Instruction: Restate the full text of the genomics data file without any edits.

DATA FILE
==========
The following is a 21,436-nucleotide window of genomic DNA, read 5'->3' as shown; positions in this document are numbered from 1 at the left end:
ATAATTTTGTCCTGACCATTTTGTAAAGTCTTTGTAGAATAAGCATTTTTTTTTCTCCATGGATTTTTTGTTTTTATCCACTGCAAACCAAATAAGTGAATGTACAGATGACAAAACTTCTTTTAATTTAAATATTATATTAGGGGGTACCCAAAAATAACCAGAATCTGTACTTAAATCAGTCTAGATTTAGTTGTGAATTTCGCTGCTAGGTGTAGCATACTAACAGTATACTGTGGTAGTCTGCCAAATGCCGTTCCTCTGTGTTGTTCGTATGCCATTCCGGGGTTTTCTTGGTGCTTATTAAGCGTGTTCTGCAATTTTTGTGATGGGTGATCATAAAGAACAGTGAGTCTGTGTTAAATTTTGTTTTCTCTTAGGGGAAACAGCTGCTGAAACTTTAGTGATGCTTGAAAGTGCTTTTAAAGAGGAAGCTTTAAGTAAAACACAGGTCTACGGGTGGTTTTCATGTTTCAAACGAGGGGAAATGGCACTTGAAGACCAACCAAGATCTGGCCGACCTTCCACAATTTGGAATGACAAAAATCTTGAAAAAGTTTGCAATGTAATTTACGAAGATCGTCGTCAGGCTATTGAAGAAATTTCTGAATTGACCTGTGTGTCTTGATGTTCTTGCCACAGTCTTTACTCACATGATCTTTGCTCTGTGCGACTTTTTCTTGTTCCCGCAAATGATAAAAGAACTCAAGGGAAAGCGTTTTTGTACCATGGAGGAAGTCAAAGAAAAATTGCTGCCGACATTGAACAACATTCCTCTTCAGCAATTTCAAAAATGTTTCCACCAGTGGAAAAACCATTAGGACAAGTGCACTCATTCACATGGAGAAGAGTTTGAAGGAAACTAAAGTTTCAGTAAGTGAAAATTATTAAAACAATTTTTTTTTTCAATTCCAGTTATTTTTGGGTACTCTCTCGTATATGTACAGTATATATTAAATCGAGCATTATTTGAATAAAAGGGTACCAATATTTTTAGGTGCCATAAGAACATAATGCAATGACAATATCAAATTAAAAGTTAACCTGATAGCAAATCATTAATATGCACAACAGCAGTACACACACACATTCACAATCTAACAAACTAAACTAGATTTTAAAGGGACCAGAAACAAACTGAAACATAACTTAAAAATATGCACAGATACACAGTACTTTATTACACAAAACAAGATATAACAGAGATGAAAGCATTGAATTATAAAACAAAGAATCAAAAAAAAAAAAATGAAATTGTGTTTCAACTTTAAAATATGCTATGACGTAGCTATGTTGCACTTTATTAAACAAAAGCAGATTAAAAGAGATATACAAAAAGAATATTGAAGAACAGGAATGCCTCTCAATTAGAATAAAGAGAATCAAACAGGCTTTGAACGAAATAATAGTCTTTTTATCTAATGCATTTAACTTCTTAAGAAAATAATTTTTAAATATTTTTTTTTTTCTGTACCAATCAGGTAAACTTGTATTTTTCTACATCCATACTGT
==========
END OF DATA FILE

The following is a 21,436-nucleotide window of genomic DNA, read 5'->3' as shown; positions in this document are numbered from 1 at the left end:
ATAATTTTGTCCTGACCATTTTGTAAAGTCTTTGTAGAATAAGCATTTTTTTTTCTCCATGGATTTTTTGTTTTTATCCACTGCAAACCAAATAAGTGAATGTACAGATGACAAAACTTCTTTTAATTTAAATATTATATTAGGGGGTACCCAAAAATAACCAGAATCTGTACTTAAATCAGTCTAGATTTAGTTGTGAATTTCGCTGCTAGGTGTAGCATACTAACAGTATACTGTGGTAGTCTGCCAAATGCCGTTCCTCTGTGTTGTTCGTATGCCATTCCGGGGTTTTCTTGGTGCTTATTAAGCGTGTTCTGCAATTTTTGTGATGGGTGATCATAAAGAACAGTGAGTCTGTGTTAAATTTTGTTTTCTCTTAGGGGAAACAGCTGCTGAAACTTTAGTGATGCTTGAAAGTGCTTTTAAAGAGGAAGCTTTAAGTAAAACACAGGTCTACGGGTGGTTTTCATGTTTCAAACGAGGGGAAATGGCACTTGAAGACCAACCAAGATCTGGCCGACCTTCCACAATTTGGAATGACAAAAATCTTGAAAAAGTTTGCAATGTAATTTACGAAGATCGTCGTCAGGCTATTGAAGAAATTTCTGAATTGACCTGTGTGTCTTGATGTTCTTGCCACAGTCTTTACTCACATGATCTTTGCTCTGTGCGACTTTTTCTTGTTCCCGCAAATGATAAAAGAACTCAAGGGAAAGCGTTTTTGTACCATGGAGGAAGTCAAAGAAAAATTGCTGCCGACATTGAACAACATTCCTCTTCAGCAATTTCAAAAATGTTTCCACCAGTGGAAAAACCATTAGGACAAGTGCACTCATTCACATGGAGAAGAGTTTGAAGGAAACTAAAGTTTCAGTAAGTGAAAATTATTAAAACAATTTTTTTTTTCAATTCCAGTTATTTTTGGGTACTCTCTCGTATATGTACAGTATATATTAAATCGAGCATTATTTGAATAAAAGGGTACCAATATTTTTAGGTGCCATAAGAACATAATGCAATGACAATATCAAATTAAAAGTTAACCTGATAGCAAATCATTAATATGCACAACAGCAGTACACACACACATTCACAATCTAACAAACTAAACTAGATTTTAAAGGGACCAGAAACAAACTGAAACATAACTTAAAAATATGCACAGATACACAGTACTTTATTACACAAAACAAGATATAACAGAGATGAAAGCATTGAATTATAAAACAAAGAATCAAAAAAAAAAAAATGAAATTGTGTTTCAACTTTAAAATATGCTATGACGTAGCTATGTTGCACTTTATTAAACAAAAGCAGATTAAAAGAGATATACAAAAAGAATATTGAAGAACAGGAATGCCTCTCAATTAGAATAAAGAGAATCAAACAGGCTTTGAACGAAATAATAGTCTTTTTATCTAATGCATTTAACTTCTTAAGAAAATAATTTTTAAATATTTTTTTTTTTCTGTACCAATCAGGTAAACTTGTATTTTTCTACATCCATACTGT